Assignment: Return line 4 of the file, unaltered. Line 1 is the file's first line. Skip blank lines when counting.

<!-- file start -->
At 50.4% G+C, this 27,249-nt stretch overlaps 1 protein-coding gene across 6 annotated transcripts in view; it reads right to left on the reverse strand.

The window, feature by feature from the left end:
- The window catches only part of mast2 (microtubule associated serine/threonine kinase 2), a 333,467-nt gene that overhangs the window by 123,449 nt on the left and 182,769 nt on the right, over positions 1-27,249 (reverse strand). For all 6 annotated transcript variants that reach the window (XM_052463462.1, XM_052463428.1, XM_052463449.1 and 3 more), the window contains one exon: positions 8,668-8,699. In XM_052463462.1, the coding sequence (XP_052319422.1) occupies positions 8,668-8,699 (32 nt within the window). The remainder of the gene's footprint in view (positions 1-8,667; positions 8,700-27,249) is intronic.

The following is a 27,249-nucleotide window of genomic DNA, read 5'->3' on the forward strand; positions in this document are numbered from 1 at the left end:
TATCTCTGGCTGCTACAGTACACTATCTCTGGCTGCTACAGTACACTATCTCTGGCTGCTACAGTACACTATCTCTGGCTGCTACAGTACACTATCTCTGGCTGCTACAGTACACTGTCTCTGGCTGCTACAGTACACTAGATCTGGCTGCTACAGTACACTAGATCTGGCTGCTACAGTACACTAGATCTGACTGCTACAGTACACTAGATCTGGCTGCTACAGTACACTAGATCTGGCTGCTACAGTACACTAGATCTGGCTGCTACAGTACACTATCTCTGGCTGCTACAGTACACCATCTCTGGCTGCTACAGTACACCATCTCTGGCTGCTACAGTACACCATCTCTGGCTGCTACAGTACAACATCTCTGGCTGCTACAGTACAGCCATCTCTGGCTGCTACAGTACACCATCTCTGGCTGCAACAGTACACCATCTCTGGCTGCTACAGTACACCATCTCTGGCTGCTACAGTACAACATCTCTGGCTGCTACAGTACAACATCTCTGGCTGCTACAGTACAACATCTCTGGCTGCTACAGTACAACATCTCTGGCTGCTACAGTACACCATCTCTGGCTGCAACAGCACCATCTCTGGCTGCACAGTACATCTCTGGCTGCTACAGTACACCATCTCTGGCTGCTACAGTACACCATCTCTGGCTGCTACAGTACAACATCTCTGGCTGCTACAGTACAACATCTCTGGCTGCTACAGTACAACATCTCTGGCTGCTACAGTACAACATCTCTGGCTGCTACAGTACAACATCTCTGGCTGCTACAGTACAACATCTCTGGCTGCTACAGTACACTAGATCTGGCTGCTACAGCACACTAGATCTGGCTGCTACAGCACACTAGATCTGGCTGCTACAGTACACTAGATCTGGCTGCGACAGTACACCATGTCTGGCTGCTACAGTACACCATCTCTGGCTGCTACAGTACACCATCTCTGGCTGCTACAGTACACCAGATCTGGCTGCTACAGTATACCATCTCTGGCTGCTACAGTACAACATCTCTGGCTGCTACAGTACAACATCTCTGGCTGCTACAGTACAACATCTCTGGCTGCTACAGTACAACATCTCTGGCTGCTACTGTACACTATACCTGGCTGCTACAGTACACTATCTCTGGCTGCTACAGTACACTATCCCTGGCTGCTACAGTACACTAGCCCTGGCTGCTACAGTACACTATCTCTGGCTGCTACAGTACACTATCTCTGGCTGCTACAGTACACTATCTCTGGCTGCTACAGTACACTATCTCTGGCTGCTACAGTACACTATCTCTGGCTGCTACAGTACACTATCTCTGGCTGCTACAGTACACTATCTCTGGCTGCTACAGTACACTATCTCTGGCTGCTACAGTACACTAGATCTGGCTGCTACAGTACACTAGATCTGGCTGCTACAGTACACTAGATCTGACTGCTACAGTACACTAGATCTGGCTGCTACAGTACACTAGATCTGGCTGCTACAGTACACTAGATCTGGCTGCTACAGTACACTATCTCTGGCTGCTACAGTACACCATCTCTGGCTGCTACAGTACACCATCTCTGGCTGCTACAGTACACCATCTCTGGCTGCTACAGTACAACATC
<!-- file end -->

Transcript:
The following is a 27,249-nucleotide window of genomic DNA, read 5'->3' on the forward strand; positions in this document are numbered from 1 at the left end: